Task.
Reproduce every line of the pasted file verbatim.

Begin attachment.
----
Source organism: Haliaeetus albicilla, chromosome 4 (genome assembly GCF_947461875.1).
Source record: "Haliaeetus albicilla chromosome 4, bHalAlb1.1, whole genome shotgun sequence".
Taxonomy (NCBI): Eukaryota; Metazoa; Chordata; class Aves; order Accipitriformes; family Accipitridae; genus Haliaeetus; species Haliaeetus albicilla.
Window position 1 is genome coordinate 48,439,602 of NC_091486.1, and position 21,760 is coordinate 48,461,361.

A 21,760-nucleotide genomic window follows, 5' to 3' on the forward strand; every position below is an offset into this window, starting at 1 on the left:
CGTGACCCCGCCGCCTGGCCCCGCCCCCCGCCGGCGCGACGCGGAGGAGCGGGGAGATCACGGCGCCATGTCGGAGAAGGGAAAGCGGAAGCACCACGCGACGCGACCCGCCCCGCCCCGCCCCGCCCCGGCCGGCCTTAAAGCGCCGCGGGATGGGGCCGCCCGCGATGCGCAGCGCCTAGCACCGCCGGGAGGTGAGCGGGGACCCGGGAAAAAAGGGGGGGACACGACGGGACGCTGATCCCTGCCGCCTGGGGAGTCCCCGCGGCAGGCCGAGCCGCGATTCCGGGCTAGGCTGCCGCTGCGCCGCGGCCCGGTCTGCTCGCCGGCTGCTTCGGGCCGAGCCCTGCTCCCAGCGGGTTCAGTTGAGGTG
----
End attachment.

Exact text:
Source organism: Haliaeetus albicilla, chromosome 4 (genome assembly GCF_947461875.1).
Source record: "Haliaeetus albicilla chromosome 4, bHalAlb1.1, whole genome shotgun sequence".
Taxonomy (NCBI): Eukaryota; Metazoa; Chordata; class Aves; order Accipitriformes; family Accipitridae; genus Haliaeetus; species Haliaeetus albicilla.
Window position 1 is genome coordinate 48,439,602 of NC_091486.1, and position 21,760 is coordinate 48,461,361.

A 21,760-nucleotide genomic window follows, 5' to 3' on the forward strand; every position below is an offset into this window, starting at 1 on the left:
CGTGACCCCGCCGCCTGGCCCCGCCCCCCGCCGGCGCGACGCGGAGGAGCGGGGAGATCACGGCGCCATGTCGGAGAAGGGAAAGCGGAAGCACCACGCGACGCGACCCGCCCCGCCCCGCCCCGCCCCGGCCGGCCTTAAAGCGCCGCGGGATGGGGCCGCCCGCGATGCGCAGCGCCTAGCACCGCCGGGAGGTGAGCGGGGACCCGGGAAAAAAGGGGGGGACACGACGGGACGCTGATCCCTGCCGCCTGGGGAGTCCCCGCGGCAGGCCGAGCCGCGATTCCGGGCTAGGCTGCCGCTGCGCCGCGGCCCGGTCTGCTCGCCGGCTGCTTCGGGCCGAGCCCTGCTCCCAGCGGGTTCAGTTGAGGTG